We continue with our .NET to WordPress series on migrating a .NET client site to WordPress and replicating its original features. This post covers replicating the original site’s Document Library and Photo Galleries.
Before continuing I have to warn you that you’ll probably be disappointed with the comparable WordPress implementations. Here are the points that guided the migration choices:
- Deliver current content that is actively maintained or don’t deliver any at all
- The less overhead, the better
- Invest in content management functionality based on the site content management processes
First we’ll look at the original site’s Photo Gallery. It used the media galleries application of the Sueetie .NET Online Community Framework using Gallery Server Pro. Fully self-maintaining with drag and drop for file uploads and a slew of features.
Here’s where the first design point comes to play. Deliver current content that is actively maintained or don’t deliver any at all.
While visitors may have enjoyed viewing photos of workshops, travels and quilts, the photo gallery wasn’t updated for over a year, and doing so wasn’t a business priority going forward. So we cut it from the new WordPress site. Visitors need to know that the photo gallery is cared for. A neglected feature with out-dated content makes users think you don’t care, so why should they?
If we DID want to actively maintain a photo gallery, what approach would we take? Enter The Less Overhead, The Better. There are some excellent media gallery plugins available for WordPress that would house photos locally, but I would advocate leveraging Flickr, Pinterest or some other photo service and using a plugin to display that media on the site. This would keep overhead low, add the full management functionality of the photo service for free, and expose the client to a new community of users on the hosted service.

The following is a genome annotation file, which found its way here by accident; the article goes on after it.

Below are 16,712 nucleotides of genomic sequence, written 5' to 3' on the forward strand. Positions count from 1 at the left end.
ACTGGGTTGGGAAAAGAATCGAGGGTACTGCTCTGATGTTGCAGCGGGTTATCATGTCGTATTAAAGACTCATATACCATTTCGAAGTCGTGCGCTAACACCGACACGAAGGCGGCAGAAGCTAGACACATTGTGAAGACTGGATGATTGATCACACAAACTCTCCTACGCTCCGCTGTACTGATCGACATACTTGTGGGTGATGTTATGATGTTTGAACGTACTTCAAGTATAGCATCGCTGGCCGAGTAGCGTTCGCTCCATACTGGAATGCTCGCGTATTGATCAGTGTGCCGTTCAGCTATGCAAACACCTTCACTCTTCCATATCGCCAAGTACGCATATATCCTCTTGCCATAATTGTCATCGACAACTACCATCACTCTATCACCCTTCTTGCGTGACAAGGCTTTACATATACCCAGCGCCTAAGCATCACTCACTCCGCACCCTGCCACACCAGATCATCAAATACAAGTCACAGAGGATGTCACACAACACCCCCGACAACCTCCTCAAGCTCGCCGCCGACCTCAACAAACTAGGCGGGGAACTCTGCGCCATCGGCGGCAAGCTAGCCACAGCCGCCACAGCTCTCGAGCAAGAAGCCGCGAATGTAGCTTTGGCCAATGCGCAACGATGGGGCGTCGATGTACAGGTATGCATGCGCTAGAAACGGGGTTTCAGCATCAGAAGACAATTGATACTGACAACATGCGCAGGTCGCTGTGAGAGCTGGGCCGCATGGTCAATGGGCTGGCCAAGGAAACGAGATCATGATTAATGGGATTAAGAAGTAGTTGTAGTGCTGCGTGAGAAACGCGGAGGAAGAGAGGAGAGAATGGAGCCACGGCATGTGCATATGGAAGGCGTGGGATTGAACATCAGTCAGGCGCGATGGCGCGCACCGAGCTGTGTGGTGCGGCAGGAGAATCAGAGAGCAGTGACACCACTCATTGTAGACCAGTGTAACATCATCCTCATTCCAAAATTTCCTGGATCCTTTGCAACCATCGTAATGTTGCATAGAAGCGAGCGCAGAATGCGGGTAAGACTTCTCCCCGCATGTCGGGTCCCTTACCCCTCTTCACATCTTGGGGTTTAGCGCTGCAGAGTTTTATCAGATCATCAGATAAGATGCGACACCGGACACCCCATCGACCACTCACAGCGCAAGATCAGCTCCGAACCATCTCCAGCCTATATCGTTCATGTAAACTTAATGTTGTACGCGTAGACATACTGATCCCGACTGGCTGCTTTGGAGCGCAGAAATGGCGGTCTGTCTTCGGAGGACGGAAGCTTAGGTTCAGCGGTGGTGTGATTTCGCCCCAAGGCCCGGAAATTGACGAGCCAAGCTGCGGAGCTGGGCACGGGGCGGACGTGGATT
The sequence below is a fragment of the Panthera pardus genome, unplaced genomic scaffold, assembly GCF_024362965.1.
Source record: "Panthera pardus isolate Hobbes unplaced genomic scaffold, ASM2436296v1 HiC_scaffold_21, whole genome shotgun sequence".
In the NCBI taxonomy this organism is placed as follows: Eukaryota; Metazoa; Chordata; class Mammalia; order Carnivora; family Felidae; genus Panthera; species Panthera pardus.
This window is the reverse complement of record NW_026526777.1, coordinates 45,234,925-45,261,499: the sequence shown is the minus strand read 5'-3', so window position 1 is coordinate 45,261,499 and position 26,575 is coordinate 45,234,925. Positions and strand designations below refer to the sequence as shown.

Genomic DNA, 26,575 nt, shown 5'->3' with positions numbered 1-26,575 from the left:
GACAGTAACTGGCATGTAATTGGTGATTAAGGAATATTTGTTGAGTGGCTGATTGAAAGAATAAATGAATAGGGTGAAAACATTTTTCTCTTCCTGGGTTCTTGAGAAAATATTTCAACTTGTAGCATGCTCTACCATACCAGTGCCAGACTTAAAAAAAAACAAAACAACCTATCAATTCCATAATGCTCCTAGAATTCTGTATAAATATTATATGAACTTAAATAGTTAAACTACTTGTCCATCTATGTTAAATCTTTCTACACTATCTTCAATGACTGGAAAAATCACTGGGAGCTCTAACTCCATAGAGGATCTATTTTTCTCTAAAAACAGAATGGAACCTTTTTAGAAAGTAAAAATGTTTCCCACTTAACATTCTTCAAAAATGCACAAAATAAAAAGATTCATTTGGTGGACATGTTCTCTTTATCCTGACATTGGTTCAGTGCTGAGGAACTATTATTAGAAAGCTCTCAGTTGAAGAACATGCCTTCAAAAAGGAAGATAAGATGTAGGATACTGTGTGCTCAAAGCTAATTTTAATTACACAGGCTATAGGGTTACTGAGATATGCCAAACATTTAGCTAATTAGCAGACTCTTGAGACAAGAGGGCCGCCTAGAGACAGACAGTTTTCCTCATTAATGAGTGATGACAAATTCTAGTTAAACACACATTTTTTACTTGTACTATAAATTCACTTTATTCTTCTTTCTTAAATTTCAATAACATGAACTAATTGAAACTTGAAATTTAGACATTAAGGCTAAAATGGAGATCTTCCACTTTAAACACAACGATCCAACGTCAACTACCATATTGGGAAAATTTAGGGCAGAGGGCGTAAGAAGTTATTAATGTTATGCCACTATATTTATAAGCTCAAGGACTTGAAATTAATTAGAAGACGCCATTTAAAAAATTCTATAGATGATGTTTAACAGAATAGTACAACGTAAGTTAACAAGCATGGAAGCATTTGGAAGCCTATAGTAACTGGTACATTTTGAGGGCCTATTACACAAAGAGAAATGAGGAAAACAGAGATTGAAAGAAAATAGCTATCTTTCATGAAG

The original .NET site also used Sueetie’s Gallery Server Pro application. Same drag and drop support, album display, searchable, other good stuff. Here’s the original.
Here is a Document Library display on the new site.
Like the Photo Gallery, the Document Library on the original site was fully self-maintainable by the client, who could add documents at any time without calling up their Web Guy to do it for them. We as Web Guys love that, and so does the client. The thing here was that the client was happy to have the Web Guy add documents for them, as it was an inexpensive part of regular site updates. So what did we do to replicate the Document Library on the new site?
Enter Point #3: Invest in content management functionality based on the site content management processes. Since the site documents are managed by Web Guy and not the client, we went with straight HTML. FTP the PDF, wrap some HTML around it and add it to the page. 10 minutes tops. A few minutes more than using the dedicated Document Library application on the original site, but not worth the overhead or development time to add a comparable Media Library for WordPress. If the client were maintaining the documents we would have gone another direction, but we reduced costs by building a document library as managed by Web Guy.
There it is. Replicating (or not) Document Libraries and Media Galleries from .NET to WordPress.